DUBLIN, Ireland – Ireland has grave concerns over the fate of Rohingya refugees in Myanmar.
Speaking in the Dail this week, Foreign Minister Simon Coveney, in response to a question said he was gravely concerned over what was happening in Myanmar and the plight of the refugees.
Coveney said that since the army crackdown in Rakhine State in August last year, around 720,000 refugees, mostly Rohingya, have fled to Bangladesh.
"The people and government of Bangladesh have demonstrated extraordinary generosity in receiving such a large influx of refugees in very difficult circumstances," he said. "I remain very concerned at the ongoing situation in Myanmar and the plight of these refugees, who are living in extremely precarious conditions in overcrowded refugee camps."
Coveney conceded the signing of a memorandum of understanding between Myanmar and Bangladesh, and Myanmar and the United Nations Development Programme (UNDP) and UN Refugee Agency (UNHCR) on the repatriation of the Rohingya, have been "important first steps on this path of return."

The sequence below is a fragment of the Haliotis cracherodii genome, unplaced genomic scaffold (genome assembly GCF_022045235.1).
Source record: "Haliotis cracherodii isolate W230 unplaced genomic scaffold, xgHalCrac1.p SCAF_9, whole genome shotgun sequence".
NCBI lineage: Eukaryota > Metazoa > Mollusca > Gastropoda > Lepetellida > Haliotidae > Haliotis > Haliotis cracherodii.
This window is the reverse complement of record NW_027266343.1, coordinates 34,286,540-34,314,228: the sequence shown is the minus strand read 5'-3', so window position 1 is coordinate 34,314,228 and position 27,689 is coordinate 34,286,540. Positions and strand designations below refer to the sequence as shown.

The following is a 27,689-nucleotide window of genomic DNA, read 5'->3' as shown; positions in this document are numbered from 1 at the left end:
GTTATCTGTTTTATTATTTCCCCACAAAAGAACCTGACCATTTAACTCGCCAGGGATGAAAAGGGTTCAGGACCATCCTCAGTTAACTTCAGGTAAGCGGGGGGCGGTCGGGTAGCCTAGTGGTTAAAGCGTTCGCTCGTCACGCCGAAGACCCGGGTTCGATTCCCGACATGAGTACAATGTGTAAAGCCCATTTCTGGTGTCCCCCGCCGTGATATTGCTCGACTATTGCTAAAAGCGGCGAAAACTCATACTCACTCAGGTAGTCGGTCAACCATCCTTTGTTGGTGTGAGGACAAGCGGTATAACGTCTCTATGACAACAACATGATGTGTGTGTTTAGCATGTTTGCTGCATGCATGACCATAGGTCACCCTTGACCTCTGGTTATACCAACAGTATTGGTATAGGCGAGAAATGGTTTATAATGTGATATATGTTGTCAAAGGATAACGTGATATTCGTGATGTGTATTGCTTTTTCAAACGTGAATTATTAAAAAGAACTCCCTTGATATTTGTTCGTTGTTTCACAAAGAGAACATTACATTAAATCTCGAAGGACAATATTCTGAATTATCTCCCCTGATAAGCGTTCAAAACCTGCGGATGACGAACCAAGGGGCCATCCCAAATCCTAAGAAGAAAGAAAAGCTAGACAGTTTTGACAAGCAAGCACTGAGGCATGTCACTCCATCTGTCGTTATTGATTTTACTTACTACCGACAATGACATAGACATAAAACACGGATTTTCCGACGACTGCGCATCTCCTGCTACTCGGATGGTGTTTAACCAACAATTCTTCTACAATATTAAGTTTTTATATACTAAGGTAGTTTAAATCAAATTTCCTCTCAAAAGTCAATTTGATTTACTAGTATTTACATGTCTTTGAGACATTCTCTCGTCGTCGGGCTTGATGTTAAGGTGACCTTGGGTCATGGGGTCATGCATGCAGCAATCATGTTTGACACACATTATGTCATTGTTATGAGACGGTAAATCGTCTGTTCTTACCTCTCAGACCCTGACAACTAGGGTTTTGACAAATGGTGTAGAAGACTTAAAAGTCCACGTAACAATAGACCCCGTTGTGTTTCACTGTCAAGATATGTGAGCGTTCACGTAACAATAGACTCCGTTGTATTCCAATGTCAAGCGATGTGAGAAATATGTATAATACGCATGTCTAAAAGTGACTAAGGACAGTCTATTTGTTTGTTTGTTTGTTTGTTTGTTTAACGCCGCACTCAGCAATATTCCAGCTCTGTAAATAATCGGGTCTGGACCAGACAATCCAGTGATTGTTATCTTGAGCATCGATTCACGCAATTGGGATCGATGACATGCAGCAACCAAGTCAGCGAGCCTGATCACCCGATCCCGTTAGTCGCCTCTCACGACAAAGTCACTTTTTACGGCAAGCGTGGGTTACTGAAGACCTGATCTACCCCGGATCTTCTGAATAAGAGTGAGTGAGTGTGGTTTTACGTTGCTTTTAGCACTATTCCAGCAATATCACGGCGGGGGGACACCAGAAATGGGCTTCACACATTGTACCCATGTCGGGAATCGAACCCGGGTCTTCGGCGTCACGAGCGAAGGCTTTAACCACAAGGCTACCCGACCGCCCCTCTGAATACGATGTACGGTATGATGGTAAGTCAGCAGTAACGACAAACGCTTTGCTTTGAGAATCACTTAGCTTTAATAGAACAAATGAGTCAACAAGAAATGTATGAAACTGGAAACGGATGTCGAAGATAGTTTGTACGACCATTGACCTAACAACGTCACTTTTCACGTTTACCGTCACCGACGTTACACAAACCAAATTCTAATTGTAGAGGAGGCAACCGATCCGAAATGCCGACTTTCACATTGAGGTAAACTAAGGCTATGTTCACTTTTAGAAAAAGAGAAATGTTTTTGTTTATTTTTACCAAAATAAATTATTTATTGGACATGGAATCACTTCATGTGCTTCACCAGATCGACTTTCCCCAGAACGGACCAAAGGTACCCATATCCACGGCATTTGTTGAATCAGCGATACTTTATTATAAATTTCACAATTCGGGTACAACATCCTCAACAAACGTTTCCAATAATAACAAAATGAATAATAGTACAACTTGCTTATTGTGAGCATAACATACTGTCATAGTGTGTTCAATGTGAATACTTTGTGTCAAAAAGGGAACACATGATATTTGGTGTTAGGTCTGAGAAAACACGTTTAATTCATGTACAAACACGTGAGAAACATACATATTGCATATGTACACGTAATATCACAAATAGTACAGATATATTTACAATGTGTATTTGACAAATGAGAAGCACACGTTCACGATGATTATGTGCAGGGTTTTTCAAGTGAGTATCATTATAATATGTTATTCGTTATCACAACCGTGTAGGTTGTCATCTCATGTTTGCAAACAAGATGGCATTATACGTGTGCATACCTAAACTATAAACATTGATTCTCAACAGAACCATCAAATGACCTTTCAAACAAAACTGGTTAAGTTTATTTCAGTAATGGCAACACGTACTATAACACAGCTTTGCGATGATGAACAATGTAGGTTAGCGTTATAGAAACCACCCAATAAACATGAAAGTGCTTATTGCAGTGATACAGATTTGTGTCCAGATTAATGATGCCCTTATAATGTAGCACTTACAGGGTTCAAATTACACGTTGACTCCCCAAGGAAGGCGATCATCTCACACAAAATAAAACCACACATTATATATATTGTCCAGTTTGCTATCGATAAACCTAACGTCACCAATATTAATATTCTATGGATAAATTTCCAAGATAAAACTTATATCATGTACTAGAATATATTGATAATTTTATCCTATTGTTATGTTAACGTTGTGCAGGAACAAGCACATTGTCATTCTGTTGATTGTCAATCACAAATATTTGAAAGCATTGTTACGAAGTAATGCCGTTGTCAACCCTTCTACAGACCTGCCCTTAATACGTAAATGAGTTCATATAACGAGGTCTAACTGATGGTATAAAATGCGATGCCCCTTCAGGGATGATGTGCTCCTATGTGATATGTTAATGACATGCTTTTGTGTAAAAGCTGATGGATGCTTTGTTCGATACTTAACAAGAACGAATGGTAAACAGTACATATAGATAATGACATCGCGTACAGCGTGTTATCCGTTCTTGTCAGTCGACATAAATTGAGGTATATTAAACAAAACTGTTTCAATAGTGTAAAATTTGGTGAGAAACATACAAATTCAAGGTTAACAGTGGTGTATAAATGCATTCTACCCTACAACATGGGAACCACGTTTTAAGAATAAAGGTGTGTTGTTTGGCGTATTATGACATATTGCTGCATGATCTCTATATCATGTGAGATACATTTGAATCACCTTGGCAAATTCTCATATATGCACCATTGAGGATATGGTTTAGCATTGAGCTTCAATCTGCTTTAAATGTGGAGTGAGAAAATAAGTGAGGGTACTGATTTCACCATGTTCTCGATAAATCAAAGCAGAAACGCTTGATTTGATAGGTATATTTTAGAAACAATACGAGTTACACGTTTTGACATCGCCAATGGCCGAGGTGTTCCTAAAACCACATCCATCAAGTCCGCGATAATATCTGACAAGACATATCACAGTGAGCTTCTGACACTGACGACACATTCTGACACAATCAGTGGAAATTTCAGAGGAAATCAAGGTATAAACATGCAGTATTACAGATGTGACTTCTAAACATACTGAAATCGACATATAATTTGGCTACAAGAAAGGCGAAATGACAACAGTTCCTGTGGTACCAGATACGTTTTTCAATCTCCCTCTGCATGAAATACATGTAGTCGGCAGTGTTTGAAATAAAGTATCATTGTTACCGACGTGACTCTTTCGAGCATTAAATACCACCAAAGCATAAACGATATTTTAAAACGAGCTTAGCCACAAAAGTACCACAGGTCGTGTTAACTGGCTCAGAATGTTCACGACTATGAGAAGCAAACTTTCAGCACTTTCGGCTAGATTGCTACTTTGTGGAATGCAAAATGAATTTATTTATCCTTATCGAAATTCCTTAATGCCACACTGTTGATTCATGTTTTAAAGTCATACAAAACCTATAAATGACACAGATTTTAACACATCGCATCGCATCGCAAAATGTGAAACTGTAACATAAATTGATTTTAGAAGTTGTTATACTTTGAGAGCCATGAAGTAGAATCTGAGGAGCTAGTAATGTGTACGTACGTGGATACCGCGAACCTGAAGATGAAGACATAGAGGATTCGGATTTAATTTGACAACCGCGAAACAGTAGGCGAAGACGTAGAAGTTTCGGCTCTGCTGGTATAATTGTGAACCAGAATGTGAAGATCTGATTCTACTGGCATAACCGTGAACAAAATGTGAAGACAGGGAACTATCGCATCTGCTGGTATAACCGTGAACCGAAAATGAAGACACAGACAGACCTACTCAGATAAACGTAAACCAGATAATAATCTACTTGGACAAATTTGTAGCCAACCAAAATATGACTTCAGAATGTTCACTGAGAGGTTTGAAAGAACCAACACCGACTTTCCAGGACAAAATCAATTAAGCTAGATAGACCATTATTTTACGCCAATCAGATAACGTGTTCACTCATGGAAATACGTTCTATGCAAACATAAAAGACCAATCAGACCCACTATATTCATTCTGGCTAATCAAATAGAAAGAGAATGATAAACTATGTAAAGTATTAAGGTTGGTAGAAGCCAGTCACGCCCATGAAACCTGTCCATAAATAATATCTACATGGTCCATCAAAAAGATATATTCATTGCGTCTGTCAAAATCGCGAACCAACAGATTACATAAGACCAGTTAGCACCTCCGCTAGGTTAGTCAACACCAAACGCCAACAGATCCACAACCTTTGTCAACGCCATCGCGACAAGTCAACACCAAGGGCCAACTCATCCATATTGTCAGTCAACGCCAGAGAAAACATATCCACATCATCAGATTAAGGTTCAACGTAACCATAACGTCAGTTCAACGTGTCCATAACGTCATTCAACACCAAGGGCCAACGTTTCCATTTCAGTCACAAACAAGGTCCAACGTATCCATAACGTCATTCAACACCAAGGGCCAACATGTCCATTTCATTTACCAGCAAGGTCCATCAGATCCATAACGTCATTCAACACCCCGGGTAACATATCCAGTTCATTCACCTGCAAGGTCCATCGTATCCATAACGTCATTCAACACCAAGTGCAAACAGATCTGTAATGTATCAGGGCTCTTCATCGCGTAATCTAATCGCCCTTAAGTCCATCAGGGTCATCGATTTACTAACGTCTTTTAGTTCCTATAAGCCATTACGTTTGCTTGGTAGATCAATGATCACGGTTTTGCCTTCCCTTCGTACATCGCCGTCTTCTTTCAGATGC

But he said the current conditions on the ground in Myanmar are not conducive for the voluntary, safe, dignified and sustainable repatriation of Rohingya.
"In that regard, I am concerned by the recent arrangement between Myanmar and Bangladesh to begin the return of up to 5,000 refugees in the near future. I note the concerns expressed by UNHCR, who are on the ground, and the fact that UN agencies have not been included in these discussions. I also note concerning reports that many of the refugees concerned do not wish to be repatriated, given conditions on the ground in Rakhine state," he said.
"Therefore, I call on Myanmar and Bangladesh to reconsider this arrangement and to take the necessary steps to create such conditions before taking any further or premature steps towards repatriation."
Coveney also asked the parties to undertake further dialogue with international partners and allow the refugees to play a key role in determining their future.